Dozens of parked purple, blue and orange semi trucks simmered in the desert heat at the Flying J Travel Plaza. Inside is a trucker's paradise: $10 for the half-pound carne asada steak with all the trimmings, cold drinks and lounge with a big screen television.
But for a growing number of drivers, the most valuable luxury at the Flying J is the invisible Internet signal that can be found in the travel plaza's parking lot. With just an $80 wireless network card, a laptop and a password, truckers can spend hours surfing the Web, e-mailing friends and filing paperwork -- without ever having to leave their trucks.
Using the same technology found in cordless phones, wireless fidelity, or Wi-Fi, is quickly catching on in the most unexpected places -- from truck stops and RV trailer parks to fast-food restaurants. Even the Mall in Washington is getting Wi-Fi access.
The 3.5 million truck drivers on the road who a generation ago made citizens' band radios popular are again on the cutting edge.
"Truckers have always been a quiet leader in anything having to do with wireless communication," said Allan Meiusi, vice president of Truckstop.net, which provides the Internet access. "Everyone's so hot about GPS [global positioning system] now, but truckers started getting into that 14 years ago. They were also the first ones to grab on to cell phones."
For the past two months, Truckstop.net has been advertising at truck stops across the country, and more than 10,000 subscribers have signed up since service began in October.
Hundreds of Truckstop.net hot spots are already in place at truck stops and travel plazas across the country and Canada. Thousands more are in the works. The company hopes to open 3,000 locations in the next two years.
With rates as low as $16.66 a month, drivers loyal to the Flying J can find Wi-Fi technology from St. Lucie, Fla., to Post Falls, Idaho. There are 148 Flying J hot spots out there, with more to come.
Sitting in his cab in the parking lot of the Flying J here, Ron Hasse opens his Hewlett-Packard laptop and logs on to the wireless network. Hasse, who owns his own truck, spends his time searching for his next load. Unlike company drivers who are paid by the mile whether or not they are carrying a full load, Hasse is not making money if his truck is empty. So the search is on as he cruises from site to site looking for the highest-paying customer.
Hasse is a minimalist's dream. His truck is his home, office and entertainment center. "I've got my laptop, a refrigerator, a microwave, a TV, a VCR and a DVD player all right here," said Hasse, who spends 11 months a year on the road, waving his hand toward the back of the cab.
Accessing the World Wide Web used to mean lugging his laptop out of the truck and into a truck stop, searching for a pay phone jack to dial up or waiting in line to use an Internet kiosk. Now for $200 a year, Hasse logs as many as five hours a day on the Internet, tending to the more mundane aspects of running his own business and entertaining himself -- as long as he's within range of a Flying J's Wi-Fi signal.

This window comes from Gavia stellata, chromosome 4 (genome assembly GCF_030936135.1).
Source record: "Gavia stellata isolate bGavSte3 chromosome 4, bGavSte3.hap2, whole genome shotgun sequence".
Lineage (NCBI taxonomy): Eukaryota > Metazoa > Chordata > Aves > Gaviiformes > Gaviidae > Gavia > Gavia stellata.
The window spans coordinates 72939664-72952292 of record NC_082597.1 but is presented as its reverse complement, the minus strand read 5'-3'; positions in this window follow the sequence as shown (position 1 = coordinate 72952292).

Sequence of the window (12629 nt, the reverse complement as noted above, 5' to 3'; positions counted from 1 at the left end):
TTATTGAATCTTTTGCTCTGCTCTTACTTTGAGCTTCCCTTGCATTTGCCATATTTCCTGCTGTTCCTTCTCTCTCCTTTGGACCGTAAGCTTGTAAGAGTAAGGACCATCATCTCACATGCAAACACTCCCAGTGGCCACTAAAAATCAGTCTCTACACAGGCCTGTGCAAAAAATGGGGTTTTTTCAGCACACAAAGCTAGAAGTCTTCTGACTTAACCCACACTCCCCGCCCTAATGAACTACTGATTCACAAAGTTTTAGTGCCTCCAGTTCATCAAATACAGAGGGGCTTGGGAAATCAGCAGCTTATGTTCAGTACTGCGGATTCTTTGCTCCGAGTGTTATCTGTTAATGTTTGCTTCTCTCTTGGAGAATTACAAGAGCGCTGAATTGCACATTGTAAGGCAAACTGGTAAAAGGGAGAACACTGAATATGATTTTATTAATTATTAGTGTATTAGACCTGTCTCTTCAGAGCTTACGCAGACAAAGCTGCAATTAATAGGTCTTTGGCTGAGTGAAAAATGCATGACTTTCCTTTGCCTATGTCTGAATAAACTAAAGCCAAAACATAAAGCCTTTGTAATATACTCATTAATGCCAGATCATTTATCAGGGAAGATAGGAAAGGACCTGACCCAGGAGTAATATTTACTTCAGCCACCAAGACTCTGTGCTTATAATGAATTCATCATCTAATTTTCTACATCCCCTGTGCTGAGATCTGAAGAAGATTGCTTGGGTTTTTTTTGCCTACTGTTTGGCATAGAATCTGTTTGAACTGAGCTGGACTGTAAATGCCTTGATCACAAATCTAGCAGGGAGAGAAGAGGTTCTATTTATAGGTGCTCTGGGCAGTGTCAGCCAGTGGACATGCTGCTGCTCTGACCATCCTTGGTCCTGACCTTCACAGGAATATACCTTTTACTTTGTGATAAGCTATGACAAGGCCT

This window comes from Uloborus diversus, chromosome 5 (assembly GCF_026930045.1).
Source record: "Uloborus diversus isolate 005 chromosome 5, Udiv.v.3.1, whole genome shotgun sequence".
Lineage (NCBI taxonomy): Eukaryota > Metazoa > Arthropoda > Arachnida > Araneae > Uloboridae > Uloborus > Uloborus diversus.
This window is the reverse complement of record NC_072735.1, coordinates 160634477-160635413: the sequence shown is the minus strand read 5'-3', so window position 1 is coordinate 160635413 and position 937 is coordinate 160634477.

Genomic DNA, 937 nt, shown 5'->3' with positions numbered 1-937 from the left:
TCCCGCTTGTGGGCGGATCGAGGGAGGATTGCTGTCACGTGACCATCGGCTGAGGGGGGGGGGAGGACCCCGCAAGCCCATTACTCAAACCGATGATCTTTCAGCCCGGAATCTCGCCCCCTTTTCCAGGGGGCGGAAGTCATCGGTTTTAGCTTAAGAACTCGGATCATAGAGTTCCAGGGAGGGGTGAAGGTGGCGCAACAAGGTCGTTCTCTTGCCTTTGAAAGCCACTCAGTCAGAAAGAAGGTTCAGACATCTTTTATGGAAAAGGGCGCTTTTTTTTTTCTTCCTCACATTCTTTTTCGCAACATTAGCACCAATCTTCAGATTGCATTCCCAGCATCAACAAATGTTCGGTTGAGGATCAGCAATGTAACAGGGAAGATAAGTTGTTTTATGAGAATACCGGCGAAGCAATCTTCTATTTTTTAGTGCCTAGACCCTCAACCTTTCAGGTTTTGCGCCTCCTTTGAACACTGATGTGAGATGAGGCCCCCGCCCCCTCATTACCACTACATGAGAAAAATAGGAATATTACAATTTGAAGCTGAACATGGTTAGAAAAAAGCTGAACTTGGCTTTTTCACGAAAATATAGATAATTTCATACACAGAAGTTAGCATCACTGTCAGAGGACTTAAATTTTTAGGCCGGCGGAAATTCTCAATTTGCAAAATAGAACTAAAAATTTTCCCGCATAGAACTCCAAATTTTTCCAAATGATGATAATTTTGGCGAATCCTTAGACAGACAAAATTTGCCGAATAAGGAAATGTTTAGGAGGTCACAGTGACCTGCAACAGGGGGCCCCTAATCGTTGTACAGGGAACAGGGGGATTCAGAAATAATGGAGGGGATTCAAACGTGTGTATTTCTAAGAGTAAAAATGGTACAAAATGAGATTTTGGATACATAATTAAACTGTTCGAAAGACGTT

With so many hours spent on the highway, some drivers say they turn to the Internet to have some contact with the outside world -- away from CB radios, stale coffee and prepackaged sandwiches that sit in truck-stop display cases.
"It's more something to do. It breaks up the monotony, the boredom of driving," said David Moore, a driver from Kodak, Tenn. "You can chat with people, send e-mail. It's great."
But the Internet is also a valuable business tool -- giving drivers an inexpensive and convenient way to keep in touch with their dispatchers, pay their bills, do their online banking, file permits and check road and weather conditions -- without having someone peek over their shoulder in a truck-stop telephone room.
Internet access also allows drivers to check diesel prices as they plan their cross-country trips. Priscilla Sprenger checks Web sites that list the current diesel gas prices every night, allowing her to plan her route to avoid the more expensive pumps.
"It makes planning your trip so much easier. You can check the roads, fuel prices and stuff like that. But fuel prices are the most important," Sprenger said.
The 29-year-old Tulsa native first came across the wireless connection world after seeing an advertisement at a Flying J. Once she tried it, she was hooked. She even uses her PDA to access the network when she's not carrying her laptop with her.
"I have a cell phone, too, but the Internet is so much easier. And it's cheaper," Sprenger said. "Everyone is starting to do it."